City Desk

WaPo Sits on Eyewitness Account on Snowball Gun Incident


Washington Post editorial aide Stephen Lowman was at 14th and U on Saturday when the controversial snowball-fight-cum-police-indiscretion went down. He wasn't there on assignment–he was just taking it all in.

And take it all in he did. He eye-witnessed the snowball fest and the cop waving around a gun, not to mention all the hubbub that ensued.

So Lowman got on the phone to the Post, to give the newsroom a heads-up. He says he was placed in contact with staff writer Matt Zapotosky. Lowman told Zapotosky about the confrontation and the gun. It was just after 3 pm.

Not long thereafter, Washington City Paper posted photos of the officer, later identified as Det. Mike Baylor, trudging around in the snow with a gun in his hand.

By this point, there was also video on the Web in which the officer admits he pulled his gun out in the midst of a snowball fight.

Two hours later, at 5:40 pm, the inexplicable takes place: The Washington Post files a post by Zapotosky and Martin Weilrefuting the photographic evidence already on the Web and taking the official position of the D.C. Police Department. Here are some key excerpts:

Assistant Chief Pete Newsham, who leads the department’s investigative services bureau, said it appears the patrol officer acted appropriately, and the worst the detective might have done is use inappropriate language in dealing with the snowball fighters.

And this:

At some point, Newsham said, the detective approached the group of snowball fighters and had “some kind of interaction” with them. He said the detective holstered a cellphone, and someone from the crowd called to report a man with a gun.

“He was armed but never pulls his weapon,” Newsham said of the detective. “I think what probably happens is somebody probably saw his gun and called the police.”

Lowman took a close look at this bullshit, which he pronounced "disappointing." "It was not what I saw—not at all," he says, noting that other outlets were "all over it and we still have this police officer saying that the weapon was never drawn."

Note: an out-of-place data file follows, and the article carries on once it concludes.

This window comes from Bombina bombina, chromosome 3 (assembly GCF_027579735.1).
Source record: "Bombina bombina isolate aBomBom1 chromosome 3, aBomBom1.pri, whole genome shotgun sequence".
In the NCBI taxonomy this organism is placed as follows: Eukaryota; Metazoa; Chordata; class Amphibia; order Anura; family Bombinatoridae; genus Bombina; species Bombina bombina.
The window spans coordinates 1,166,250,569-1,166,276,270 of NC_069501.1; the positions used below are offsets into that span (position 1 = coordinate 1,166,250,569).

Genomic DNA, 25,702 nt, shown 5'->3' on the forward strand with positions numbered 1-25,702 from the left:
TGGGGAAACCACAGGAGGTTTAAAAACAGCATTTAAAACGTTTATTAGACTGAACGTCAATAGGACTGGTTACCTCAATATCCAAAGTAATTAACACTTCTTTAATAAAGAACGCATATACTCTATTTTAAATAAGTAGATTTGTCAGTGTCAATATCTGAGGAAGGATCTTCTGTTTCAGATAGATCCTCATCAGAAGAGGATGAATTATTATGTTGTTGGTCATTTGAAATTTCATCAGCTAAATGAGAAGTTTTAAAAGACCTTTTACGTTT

It gets much worse before it gets any better. Later that evening, the paper filed two "updates" to the erroneous original post. Here you go:

UPDATE (10:57 p.m.) This YouTube video appears to show a confrontation with the detective. Warning: Contains strong language.

UPDATE (10.20 p.m.)The plainclothes D.C. police detective may have unholstered his pistol during the confrontation with participants in the huge snowball fight, based on video and photos posted on the Internet.

Dumbfounding. Let's recount what evidence the paper had at that point.

1) An eyewitness account called in by an editorial aide shortly after the incident occurred. The aide said that the cop actually did pull out a gun, not that he "may" have; and

2) Video and photos that clearly corroborate the eyewitness account of the Post newsroom employee.

Yet the Post still couldn't bring itself to say that an officer had actually taken out his gun at a snowball fight. Not, at least, until the print editions hit the streets over the next couple of days—which is among the great points made on this issue by blogger bsom.

How'd this happen? Not clear at this point. Zapotosky has failed to return numerous requests for comment, as has top local editor Emilio Garcia-Ruiz.